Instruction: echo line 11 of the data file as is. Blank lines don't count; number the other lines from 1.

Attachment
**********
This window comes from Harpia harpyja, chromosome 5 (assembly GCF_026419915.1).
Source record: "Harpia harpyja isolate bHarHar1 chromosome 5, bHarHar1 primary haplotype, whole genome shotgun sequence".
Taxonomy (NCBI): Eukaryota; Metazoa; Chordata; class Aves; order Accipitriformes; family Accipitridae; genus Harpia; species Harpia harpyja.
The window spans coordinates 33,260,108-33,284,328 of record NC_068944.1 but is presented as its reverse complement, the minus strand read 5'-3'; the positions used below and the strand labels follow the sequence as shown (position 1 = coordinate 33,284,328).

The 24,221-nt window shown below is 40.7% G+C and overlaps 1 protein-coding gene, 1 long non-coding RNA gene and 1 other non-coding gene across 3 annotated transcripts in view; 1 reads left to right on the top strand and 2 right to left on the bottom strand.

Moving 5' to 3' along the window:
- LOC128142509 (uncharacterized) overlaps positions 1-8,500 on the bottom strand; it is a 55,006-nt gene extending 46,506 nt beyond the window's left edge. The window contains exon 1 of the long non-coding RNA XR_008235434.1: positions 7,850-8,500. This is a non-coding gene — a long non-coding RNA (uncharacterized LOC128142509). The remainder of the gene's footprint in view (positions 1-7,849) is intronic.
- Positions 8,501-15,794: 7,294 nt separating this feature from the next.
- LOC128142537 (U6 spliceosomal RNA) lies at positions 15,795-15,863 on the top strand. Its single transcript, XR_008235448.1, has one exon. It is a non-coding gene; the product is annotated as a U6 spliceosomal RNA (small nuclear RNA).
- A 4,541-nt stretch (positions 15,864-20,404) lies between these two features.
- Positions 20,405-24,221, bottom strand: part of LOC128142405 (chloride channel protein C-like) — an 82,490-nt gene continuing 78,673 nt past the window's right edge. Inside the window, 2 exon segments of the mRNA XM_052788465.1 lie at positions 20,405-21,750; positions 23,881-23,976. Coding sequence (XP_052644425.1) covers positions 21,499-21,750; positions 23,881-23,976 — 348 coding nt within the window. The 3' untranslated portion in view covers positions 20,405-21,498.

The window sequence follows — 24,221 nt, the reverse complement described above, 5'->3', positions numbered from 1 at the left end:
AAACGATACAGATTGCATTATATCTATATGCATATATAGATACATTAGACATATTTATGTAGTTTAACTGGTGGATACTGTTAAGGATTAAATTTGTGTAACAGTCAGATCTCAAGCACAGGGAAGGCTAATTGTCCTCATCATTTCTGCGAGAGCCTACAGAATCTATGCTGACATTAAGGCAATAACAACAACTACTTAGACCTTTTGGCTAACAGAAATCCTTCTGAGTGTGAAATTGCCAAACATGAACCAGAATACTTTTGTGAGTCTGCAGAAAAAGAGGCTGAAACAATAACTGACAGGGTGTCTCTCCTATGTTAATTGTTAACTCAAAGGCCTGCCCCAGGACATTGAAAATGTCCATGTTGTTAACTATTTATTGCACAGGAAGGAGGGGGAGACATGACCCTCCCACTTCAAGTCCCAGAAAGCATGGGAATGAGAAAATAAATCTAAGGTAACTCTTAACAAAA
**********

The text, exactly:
- Positions 20,405-24,221, bottom strand: part of LOC128142405 (chloride channel protein C-like) — an 82,490-nt gene continuing 78,673 nt past the window's right edge. Inside the window, 2 exon segments of the mRNA XM_052788465.1 lie at positions 20,405-21,750; positions 23,881-23,976. Coding sequence (XP_052644425.1) covers positions 21,499-21,750; positions 23,881-23,976 — 348 coding nt within the window. The 3' untranslated portion in view covers positions 20,405-21,498.